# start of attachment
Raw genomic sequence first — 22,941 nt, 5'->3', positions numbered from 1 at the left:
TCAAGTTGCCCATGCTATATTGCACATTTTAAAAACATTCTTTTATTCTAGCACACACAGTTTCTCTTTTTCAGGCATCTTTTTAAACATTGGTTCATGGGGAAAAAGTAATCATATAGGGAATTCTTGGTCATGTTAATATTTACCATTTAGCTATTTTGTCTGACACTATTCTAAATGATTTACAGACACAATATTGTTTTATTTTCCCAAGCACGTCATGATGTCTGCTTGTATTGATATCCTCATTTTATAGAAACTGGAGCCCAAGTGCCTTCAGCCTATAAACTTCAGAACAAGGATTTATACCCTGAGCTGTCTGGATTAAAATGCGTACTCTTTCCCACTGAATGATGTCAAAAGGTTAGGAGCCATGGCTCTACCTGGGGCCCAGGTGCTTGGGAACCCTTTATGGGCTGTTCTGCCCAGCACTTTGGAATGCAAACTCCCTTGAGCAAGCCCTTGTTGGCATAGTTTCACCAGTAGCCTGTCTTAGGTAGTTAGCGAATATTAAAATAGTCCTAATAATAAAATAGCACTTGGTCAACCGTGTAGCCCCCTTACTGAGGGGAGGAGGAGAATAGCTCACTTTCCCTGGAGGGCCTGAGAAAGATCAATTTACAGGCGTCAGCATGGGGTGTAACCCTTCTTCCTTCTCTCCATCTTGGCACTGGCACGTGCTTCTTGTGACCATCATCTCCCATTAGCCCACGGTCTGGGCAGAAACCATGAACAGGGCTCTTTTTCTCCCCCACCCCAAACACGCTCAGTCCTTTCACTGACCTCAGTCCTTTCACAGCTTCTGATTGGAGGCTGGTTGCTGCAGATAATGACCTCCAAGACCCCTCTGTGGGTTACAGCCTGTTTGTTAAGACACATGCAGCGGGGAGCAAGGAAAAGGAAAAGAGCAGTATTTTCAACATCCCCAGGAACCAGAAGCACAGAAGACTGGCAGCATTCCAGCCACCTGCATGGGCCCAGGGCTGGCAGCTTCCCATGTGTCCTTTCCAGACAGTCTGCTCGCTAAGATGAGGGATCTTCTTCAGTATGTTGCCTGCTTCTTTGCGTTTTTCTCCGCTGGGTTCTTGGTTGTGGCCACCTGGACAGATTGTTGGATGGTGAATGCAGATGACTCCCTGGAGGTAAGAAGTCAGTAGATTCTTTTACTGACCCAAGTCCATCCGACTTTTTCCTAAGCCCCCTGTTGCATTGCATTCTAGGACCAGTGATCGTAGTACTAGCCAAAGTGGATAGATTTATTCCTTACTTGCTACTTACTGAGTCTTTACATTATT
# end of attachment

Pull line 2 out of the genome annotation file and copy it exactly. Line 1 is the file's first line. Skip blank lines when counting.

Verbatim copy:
TCAAGTTGCCCATGCTATATTGCACATTTTAAAAACATTCTTTTATTCTAGCACACACAGTTTCTCTTTTTCAGGCATCTTTTTAAACATTGGTTCATGGGGAAAAAGTAATCATATAGGGAATTCTTGGTCATGTTAATATTTACCATTTAGCTATTTTGTCTGACACTATTCTAAATGATTTACAGACACAATATTGTTTTATTTTCCCAAGCACGTCATGATGTCTGCTTGTATTGATATCCTCATTTTATAGAAACTGGAGCCCAAGTGCCTTCAGCCTATAAACTTCAGAACAAGGATTTATACCCTGAGCTGTCTGGATTAAAATGCGTACTCTTTCCCACTGAATGATGTCAAAAGGTTAGGAGCCATGGCTCTACCTGGGGCCCAGGTGCTTGGGAACCCTTTATGGGCTGTTCTGCCCAGCACTTTGGAATGCAAACTCCCTTGAGCAAGCCCTTGTTGGCATAGTTTCACCAGTAGCCTGTCTTAGGTAGTTAGCGAATATTAAAATAGTCCTAATAATAAAATAGCACTTGGTCAACCGTGTAGCCCCCTTACTGAGGGGAGGAGGAGAATAGCTCACTTTCCCTGGAGGGCCTGAGAAAGATCAATTTACAGGCGTCAGCATGGGGTGTAACCCTTCTTCCTTCTCTCCATCTTGGCACTGGCACGTGCTTCTTGTGACCATCATCTCCCATTAGCCCACGGTCTGGGCAGAAACCATGAACAGGGCTCTTTTTCTCCCCCACCCCAAACACGCTCAGTCCTTTCACTGACCTCAGTCCTTTCACAGCTTCTGATTGGAGGCTGGTTGCTGCAGATAATGACCTCCAAGACCCCTCTGTGGGTTACAGCCTGTTTGTTAAGACACATGCAGCGGGGAGCAAGGAAAAGGAAAAGAGCAGTATTTTCAACATCCCCAGGAACCAGAAGCACAGAAGACTGGCAGCATTCCAGCCACCTGCATGGGCCCAGGGCTGGCAGCTTCCCATGTGTCCTTTCCAGACAGTCTGCTCGCTAAGATGAGGGATCTTCTTCAGTATGTTGCCTGCTTCTTTGCGTTTTTCTCCGCTGGGTTCTTGGTTGTGGCCACCTGGACAGATTGTTGGATGGTGAATGCAGATGACTCCCTGGAGGTAAGAAGTCAGTAGATTCTTTTACTGACCCAAGTCCATCCGACTTTTTCCTAAGCCCCCTGTTGCATTGCATTCTAGGACCAGTGATCGTAGTACTAGCCAAAGTGGATAGATTTATTCCTTACTTGCTACTTACTGAGTCTTTACATTATT